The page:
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SOCIAL MEDIA BLOGS, NEWS & EVENTS

How Social Customer Service impacts bottom line performance

27 April 2017 | 09:00 am

Social Customer Service improves revenueHarvard Business Review recently reported that companies who embrace social customer service capabilities (sometimes called social customer care) improved year-on-year revenue per contact by 6.7%. In the same report they found that at the opposite end of the scale, those that didn’t embrace social media for customer service saw a 12.1% decline – a compelling argument for investing in your social media channels and social customer service.

First movers and conquerors in the social media space are securing value, and in some sectors securing spend, over their lagard competitors. Those who focus heavily on ‘call and hold’ or who are overly reliant on web contact forms are missing out on the digital generation. You can download our guide to Delivering Returns From Social Customer Service to find out more.

Six ways social customer service delivers results

1. Power to the people

Social media differs from any other form of communication in that it places the power in the hands of the customer. It is one of the purest customer-centric communication activities that exists today. Research conducted by Oracle found that 65% of people believed that social media was a better way to communicate than a call centre. Not only on the basis of the practical benefits, with accessibility on their own terms when and where it was convenient for them, but also in terms of impact, with 68% feeling that it gave them a ‘better voice’.

2. Convenience

People are on the move and mobile. This has led to a new kind of ‘front of mind’ customer service experience being developed. Social media channels offer a very convenient channel for customers to speak to our brand whilst they are ‘in the moment’, having just remembered an issue or whilst they are actually experiencing the issue.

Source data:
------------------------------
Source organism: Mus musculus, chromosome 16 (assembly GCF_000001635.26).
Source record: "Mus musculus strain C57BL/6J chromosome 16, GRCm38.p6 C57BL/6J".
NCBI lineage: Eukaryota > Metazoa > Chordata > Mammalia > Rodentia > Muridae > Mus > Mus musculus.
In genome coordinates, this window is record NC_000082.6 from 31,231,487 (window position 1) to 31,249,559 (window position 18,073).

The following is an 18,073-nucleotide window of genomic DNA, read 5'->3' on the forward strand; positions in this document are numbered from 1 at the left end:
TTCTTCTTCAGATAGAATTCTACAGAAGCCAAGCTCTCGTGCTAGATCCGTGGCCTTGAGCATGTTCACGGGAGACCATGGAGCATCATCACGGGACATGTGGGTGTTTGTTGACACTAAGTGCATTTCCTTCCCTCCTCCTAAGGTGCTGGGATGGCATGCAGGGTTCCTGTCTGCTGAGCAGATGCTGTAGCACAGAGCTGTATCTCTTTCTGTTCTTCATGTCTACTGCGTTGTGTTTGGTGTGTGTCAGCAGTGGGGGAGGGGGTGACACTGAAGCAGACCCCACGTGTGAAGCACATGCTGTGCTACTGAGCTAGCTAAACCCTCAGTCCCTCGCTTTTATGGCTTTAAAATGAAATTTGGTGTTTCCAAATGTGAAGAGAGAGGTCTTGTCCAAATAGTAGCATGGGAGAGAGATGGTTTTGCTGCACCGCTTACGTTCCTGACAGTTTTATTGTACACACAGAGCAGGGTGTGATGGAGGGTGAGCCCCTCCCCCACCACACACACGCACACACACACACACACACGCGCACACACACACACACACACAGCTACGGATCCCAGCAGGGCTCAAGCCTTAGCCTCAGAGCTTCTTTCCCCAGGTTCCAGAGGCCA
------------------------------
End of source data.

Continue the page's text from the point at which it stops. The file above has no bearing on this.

3. Credibility

The buzz on the social media street these days is focused on ‘peer-to-peer’ customer service support. Radical in its day, Ebay’s introduction of customer ratings paved the way for an array of peer-to-peer approaches – some organic and independent of the brand and some beautifully orchestrated. The joy of peer-to-peer is the credibility it brings (when it is at scale) to the information a customer receives.

4. Engagement

Social media is delivering a level of spontaneous online engagement that is unprecedented in any other communication channel. People wake up to their smart phones and instant social media engagement with likes, shares and posts. The difference today is that customer service teams are not in an ‘exclusive’ conversation, leading to one-to-one, one-to-many and many-to-many exchanges of information. In most areas this has been incredibly helpful for successfully performing brands. However, this has also created a minefield in highly regulated industries.

5. Signposting

Social media is also a hugely helpful activity to signpost customers towards information to help in their relationship with brands, influence their purchase and reduce the need for expensive one-on-one customer support. From Twitter links to YouTube films to Facebook pages, social networks are buzzing with ‘value add’ information bringing sales messaging to life and reinforcing post-purchase, wrapped in customer service support. Creating a complex web of engagement.

6. Feedback

Listening to social media chatter is replacing the need for expensive customer focus groups, and the ability to ‘listen in’ on social conversations allows brands to learn about themselves and also about their competitors, in addition to gaining an insight about the needs of their customers. It is also acting as an early warning system, highlighting when customers are becoming unhappy with a product or service.

To learn more about the benefits of social media customer service you can download our free guide below:

Delivering Returns From Social Customer Service